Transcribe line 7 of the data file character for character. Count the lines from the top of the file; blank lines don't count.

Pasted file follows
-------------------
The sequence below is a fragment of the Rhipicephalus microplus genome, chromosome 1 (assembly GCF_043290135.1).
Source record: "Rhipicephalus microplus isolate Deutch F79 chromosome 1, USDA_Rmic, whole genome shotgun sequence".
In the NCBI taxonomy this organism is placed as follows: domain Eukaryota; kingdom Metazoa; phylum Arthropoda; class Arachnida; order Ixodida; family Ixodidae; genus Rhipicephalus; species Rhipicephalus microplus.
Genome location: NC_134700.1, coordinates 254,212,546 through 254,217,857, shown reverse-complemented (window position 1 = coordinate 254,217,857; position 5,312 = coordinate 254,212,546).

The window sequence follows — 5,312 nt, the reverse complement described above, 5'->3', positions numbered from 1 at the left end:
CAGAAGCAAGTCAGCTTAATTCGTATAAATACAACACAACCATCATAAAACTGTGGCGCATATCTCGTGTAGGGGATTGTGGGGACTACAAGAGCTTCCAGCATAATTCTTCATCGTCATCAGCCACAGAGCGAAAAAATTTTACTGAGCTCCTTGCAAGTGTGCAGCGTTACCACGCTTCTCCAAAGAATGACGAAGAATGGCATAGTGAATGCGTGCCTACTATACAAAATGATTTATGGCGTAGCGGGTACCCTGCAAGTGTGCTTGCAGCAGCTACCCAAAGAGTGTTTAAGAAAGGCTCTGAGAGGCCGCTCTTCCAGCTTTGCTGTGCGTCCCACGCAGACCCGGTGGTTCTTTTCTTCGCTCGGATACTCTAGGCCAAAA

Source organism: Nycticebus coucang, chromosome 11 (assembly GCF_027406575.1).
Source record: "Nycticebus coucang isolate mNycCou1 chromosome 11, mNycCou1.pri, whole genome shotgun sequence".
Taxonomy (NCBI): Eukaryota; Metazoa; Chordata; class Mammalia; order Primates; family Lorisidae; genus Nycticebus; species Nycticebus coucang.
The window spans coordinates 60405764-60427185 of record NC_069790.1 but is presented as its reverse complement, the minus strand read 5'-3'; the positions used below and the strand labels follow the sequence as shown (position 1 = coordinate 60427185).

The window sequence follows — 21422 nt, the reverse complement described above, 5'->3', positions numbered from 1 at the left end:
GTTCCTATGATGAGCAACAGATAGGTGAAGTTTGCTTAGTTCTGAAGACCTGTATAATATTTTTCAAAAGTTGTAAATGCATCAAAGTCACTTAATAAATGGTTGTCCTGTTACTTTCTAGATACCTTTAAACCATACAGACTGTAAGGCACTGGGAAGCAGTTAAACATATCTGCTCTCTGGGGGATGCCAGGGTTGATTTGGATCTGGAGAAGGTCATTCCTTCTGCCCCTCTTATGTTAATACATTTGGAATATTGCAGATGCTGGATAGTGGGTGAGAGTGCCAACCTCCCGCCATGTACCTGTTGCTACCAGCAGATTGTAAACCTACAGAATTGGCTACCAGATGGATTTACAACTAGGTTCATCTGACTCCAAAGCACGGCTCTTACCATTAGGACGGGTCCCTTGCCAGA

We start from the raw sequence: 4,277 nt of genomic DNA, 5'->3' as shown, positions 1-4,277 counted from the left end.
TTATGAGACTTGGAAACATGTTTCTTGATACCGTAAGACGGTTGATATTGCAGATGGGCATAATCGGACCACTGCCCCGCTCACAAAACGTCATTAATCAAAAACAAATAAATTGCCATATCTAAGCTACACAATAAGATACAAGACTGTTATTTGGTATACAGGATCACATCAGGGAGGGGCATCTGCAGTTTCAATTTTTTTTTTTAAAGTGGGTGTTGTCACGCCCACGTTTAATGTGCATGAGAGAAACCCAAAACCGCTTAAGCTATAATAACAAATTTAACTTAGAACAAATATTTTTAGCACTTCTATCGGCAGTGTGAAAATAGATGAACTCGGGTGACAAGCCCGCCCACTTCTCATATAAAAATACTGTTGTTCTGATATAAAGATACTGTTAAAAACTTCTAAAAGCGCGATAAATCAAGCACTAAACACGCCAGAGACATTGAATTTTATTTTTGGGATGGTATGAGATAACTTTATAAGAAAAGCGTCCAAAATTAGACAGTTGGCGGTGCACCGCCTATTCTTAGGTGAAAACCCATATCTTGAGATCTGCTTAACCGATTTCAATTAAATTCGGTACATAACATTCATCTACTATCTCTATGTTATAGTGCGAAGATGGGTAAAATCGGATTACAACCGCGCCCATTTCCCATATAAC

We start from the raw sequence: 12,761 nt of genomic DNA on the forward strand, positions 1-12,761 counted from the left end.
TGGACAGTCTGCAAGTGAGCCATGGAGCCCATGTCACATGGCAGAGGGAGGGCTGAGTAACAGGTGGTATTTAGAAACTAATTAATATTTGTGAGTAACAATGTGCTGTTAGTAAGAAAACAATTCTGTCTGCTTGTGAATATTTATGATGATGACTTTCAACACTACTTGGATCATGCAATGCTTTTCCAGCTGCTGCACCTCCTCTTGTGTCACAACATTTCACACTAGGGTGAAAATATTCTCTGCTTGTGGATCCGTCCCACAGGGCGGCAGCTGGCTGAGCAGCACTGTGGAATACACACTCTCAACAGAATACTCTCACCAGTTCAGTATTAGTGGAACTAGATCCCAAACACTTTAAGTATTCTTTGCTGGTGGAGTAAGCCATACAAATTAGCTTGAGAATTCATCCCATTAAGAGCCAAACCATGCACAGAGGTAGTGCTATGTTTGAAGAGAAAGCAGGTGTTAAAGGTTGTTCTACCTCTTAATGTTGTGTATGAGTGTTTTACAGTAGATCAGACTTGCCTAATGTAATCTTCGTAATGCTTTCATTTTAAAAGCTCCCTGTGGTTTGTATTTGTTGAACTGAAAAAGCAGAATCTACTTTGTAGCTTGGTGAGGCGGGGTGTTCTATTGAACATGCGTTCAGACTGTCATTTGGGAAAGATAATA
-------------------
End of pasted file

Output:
Source organism: Nycticebus coucang, chromosome 11 (assembly GCF_027406575.1).